Instead of giving a prestigious humanitarian award to a Polish film director as planned, the Kremlin has decided to skip the award this year altogether. An insider tells Michael Idov why Russian cinematic legend Nikita Mikhalkov is behind the reversal.
Michael Idov is a contributing editor at New York Magazine and has covered Russia for The New Republic. His debut novel, Ground Up, has just been released.
The Daily Beast has learned exclusively that Russia’s most prestigious award will go to Polish director Andrzej Wajda—whose film about the Katyn massacre was originally banned from Russian cinemas.
Kremlin-approved media coverage of Moscow's subway bombings is engulfing the city in paranoia. Michael Idov on why the Twitter-journalism that helped save Tehran won't work in Russia.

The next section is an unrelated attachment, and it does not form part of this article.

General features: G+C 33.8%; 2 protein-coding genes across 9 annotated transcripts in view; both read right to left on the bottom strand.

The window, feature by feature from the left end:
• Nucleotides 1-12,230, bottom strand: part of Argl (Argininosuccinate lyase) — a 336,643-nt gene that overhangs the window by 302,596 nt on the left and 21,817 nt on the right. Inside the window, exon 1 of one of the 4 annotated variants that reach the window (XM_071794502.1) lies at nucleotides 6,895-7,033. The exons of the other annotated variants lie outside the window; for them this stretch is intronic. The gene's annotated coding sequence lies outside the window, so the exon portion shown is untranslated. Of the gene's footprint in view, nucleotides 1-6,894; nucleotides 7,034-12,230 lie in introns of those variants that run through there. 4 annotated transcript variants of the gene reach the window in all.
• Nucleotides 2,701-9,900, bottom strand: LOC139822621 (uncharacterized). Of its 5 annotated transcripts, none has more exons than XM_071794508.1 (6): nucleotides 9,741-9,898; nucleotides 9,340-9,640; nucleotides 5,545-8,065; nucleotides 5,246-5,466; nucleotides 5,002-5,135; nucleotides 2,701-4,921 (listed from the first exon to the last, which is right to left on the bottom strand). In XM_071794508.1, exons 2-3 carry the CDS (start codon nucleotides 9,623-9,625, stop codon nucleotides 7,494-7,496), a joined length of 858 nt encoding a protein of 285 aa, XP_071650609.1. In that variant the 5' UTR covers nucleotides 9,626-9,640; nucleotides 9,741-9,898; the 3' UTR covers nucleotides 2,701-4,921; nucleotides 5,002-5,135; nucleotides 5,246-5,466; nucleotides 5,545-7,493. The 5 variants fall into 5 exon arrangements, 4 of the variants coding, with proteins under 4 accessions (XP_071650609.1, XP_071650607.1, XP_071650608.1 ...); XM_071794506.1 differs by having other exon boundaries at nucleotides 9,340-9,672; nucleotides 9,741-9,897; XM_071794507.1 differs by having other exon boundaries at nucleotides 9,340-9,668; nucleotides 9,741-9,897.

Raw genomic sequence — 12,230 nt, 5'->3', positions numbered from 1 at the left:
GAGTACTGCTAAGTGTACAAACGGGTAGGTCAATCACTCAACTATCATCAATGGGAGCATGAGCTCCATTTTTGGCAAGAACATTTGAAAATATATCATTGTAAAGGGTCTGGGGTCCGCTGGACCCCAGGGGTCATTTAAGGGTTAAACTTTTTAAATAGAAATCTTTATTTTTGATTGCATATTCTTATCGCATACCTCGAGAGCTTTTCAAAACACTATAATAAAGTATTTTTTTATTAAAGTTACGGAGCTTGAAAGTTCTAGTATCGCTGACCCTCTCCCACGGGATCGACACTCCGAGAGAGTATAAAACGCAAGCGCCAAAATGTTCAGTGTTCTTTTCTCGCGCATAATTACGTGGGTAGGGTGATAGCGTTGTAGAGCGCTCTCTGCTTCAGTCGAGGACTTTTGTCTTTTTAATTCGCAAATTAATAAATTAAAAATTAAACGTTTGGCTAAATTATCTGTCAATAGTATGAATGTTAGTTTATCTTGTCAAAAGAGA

A top journalist caught on tape with a pile of cocaine and a party girl named Moomoo, an opposition activist filmed handing over a bribe—Michael Idov on the smear campaign that has Moscow abuzz.
The Russian Olympic machine broke down in Vancouver, leaving Moscow in a state of despair. Michael Idov on the demise of a sporting superpower.
Obama’s decision to drop the planned missile shield in Eastern Europe is hardly a bow to the Kremlin—the program will continue on a larger scale. The real question, says Michael Idov, concerns Putin’s side of the bargain.
As Obama meets with Russian President Dmitry Medvedev in Moscow for a nuclear arms deal, he faces the challenge of winning over an unimpressed Russian public.